Welcome, you’ve just made Point Five Past Lightspeed and that means you’re about to learn five things about our latest special guest. This week it’s the man who has played Obi-Wan Kenobi more than any other actor, James Arnold Taylor.
JAT: This isn’t one specific moment, it is the general brotherly banter between Obi-Wan and Anakin. From Revenge of the Sith in the elevator, “Always on the move…” to Anakin calling Satine Obi-Wan’s “girlfriend” in The Clone Wars, “No, Anakin, she’s not my girlfriend…” to serious moments as in The Lost Missions: The Rise of Clovis when Obi-Wan and Anakin discuss matters of the heart and the restrictions the Jedi Order brings. These are what make the characters real and bring even more heartache to Old Ben’s expression as he says, “And a good friend” when describing Anakin to his son, Luke, in A New Hope. These are important parts of the whole of Star Wars and the character of Obi-Wan Kenobi. It gives him a soul, and feelings that could easily get lost in the order of the day to day of a Jedi Knight. Obi-Wan’s human, and I love that part of him.
JAT: From The Clone Wars in the Mandalore arc, after Obi-Wan has been caught by two Mandalorian Guards and he is communicating with Satine (voiced by Anna Graves) via comlink to a hidden earpiece she has while she is dining with Pre Vizsla. This has classic Star Wars banter as well as just straight up comedic fun. Their race against the clock to free Obi-Wan would be enough for most shows, but this has a payoff that takes them on an adventure that ends with action, excitement, and even hints of romance. When we were in the studio recording these lines, Anna and I were eager to see the finished product, and I know personally now, anytime I revisit it, it’s just as compelling and fun! And here’s another fun fact for this most fans may recognize it, but to those that did not, I am the voice of one of those guards that seizes Obi-Wan!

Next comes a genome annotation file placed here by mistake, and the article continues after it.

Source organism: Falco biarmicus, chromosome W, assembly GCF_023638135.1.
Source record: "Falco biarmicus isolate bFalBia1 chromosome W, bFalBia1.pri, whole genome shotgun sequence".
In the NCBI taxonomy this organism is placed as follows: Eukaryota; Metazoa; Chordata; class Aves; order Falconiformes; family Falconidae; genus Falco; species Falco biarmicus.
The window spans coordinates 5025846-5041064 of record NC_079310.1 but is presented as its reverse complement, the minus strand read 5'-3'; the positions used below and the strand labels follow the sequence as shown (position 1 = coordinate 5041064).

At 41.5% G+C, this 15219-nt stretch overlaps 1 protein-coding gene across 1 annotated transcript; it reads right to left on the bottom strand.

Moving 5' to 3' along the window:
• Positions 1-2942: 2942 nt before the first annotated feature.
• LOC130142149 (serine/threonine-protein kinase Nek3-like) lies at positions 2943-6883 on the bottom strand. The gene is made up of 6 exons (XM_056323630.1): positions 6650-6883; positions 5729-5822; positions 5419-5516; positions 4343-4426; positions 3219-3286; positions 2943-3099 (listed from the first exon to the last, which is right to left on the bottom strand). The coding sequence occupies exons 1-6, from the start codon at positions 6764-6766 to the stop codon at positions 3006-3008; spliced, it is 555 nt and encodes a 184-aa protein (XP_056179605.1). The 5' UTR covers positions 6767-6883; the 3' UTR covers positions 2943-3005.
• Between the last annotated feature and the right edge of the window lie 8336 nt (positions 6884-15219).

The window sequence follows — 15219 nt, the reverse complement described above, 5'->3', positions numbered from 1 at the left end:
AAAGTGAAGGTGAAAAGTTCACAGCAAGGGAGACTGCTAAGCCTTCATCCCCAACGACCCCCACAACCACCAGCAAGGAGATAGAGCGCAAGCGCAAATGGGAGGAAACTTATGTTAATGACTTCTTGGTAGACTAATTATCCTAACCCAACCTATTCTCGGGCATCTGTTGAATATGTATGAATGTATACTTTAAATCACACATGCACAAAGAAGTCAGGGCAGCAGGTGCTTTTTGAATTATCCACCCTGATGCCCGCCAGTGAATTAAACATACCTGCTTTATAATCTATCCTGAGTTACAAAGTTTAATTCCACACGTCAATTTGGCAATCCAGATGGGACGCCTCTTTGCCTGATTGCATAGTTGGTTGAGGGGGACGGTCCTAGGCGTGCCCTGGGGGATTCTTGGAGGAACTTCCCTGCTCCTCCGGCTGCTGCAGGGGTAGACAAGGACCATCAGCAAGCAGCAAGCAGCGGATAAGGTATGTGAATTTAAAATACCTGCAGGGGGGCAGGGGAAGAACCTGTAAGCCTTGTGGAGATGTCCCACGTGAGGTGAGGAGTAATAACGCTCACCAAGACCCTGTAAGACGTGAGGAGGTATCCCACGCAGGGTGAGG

JAT: The Duel on Mustafar and its tragic end is by far one of Obi-Wan’s best, worst, and perhaps most controversial moments. Best in that as an audience we are given the final pieces of back story we need to the tale of Obi-Wan and Anakin, which allows their final battle in A New Hope to be even more dramatic. Worst in that we feel all the pain, anguish, and utter heartbreak, portrayed so beautifully by Ewan McGregor, for Obi-Wan on a personal level. This character that puts up walls to his emotions is as bare and raw as he’ll ever be and it is this moment that makes Revenge of the Sith perhaps my favorite of the films next to A New Hope. All that said, it is also controversial in the debates to whether Obi-Wan truly believed Anakin died there and that he really finished the job, or that he simply did not have it in him to watch the final moments of his dearest friend and closest brother in the force.
JAT: This would be my all-time favorite moment as the actor portraying Obi-Wan. The death of Satine in Season 5 of The Clone Wars by the hand of Darth Maul is one of the most poignant, powerful, and personal moments in the Star Wars saga, in my opinion. No where else is there as much care, time, and emotion shown by the death of a character. It was so wonderfully crafted by Dave Filoni and his crew and kept secret until the day we recorded, so it was a painful shock as I turned the page of the script and saw the fate of this beautiful character and how it would affect my character. What follows with Obi-Wan meeting Satine’s sister, Bo-Katan, and his brief, but powerful condolences are even more fuel to this fantastic Star Wars moment. It is yet another moment that breathes life into the depth of Obi-Wan that would not have been possible without The Clone Wars tale.
JAT: As a fan of Star Wars and a student of Obi-Wan Kenobi, I believe my favorite moment would have to be our meeting Old Ben Kenobi with R2, Luke, and Threepio. I’m constantly surprised by the amount of layers Sir Alec Guinness supplied to every moment he was on screen in A New Hope, but this first meeting is now made so much more powerful with all that we know from the prequels and even the following two films. He can say so much with just a look and we can question as an audience how much was he keeping from Luke and how much was he wanting to tell him. Without this moment, no other moments for this character could exist or would matter as much. Is he a crazy old hermit, or one of the few remaining noble knights pulling the last bits of magic out of his hat to persuade a young prince to find and fulfill his destiny? Simply look into the eyes of this fantastic character and the actor who played him for the answer.